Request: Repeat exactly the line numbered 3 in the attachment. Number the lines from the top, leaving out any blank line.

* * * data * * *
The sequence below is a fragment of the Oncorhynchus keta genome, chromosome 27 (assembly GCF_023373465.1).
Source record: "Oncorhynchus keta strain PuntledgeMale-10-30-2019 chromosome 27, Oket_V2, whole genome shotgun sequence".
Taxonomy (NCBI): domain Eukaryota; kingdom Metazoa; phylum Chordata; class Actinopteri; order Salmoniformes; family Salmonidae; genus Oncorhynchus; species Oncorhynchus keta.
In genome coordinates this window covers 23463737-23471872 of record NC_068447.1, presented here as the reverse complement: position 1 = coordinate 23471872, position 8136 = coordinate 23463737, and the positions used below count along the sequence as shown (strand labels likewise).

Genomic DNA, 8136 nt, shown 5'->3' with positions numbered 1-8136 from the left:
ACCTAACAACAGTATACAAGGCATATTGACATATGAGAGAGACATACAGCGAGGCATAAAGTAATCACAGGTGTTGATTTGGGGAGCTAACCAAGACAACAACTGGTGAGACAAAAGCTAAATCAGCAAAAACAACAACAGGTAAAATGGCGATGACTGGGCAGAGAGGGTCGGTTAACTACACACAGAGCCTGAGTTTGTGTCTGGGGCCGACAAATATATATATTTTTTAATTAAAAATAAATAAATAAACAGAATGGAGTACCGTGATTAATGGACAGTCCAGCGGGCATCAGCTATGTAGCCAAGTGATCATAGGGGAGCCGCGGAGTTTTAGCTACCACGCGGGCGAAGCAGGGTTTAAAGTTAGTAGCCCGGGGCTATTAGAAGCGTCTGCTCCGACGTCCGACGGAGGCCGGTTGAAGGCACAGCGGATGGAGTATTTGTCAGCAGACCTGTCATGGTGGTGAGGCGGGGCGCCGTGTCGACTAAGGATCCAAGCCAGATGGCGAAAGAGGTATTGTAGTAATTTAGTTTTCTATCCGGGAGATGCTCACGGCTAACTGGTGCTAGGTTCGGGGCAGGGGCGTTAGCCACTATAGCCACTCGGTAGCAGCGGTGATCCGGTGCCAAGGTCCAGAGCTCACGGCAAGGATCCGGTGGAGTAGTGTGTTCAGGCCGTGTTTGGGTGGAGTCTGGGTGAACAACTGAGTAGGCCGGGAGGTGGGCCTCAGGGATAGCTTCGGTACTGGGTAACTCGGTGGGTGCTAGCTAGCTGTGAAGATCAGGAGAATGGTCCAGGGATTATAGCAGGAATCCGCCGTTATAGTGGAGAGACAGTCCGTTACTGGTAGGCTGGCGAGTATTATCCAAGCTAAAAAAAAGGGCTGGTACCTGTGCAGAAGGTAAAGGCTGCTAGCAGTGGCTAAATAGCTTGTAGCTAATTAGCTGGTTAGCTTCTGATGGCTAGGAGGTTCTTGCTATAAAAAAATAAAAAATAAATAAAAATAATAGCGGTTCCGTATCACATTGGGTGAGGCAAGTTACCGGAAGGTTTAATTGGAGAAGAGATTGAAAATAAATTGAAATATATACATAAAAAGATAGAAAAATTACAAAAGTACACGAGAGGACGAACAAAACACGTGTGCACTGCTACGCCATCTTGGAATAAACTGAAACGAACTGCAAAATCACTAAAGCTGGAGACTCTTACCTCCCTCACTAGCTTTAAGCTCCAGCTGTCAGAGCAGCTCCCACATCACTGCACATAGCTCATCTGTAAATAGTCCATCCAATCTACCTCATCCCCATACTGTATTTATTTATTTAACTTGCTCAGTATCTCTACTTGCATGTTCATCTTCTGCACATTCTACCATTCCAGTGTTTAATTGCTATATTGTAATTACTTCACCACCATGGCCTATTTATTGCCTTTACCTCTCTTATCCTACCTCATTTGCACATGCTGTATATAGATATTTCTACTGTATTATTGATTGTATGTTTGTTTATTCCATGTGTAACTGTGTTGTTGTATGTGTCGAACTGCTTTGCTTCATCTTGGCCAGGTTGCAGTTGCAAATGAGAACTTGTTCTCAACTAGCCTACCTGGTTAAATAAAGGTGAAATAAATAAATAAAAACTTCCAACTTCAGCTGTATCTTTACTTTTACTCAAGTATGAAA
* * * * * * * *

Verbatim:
Taxonomy (NCBI): domain Eukaryota; kingdom Metazoa; phylum Chordata; class Actinopteri; order Salmoniformes; family Salmonidae; genus Oncorhynchus; species Oncorhynchus keta.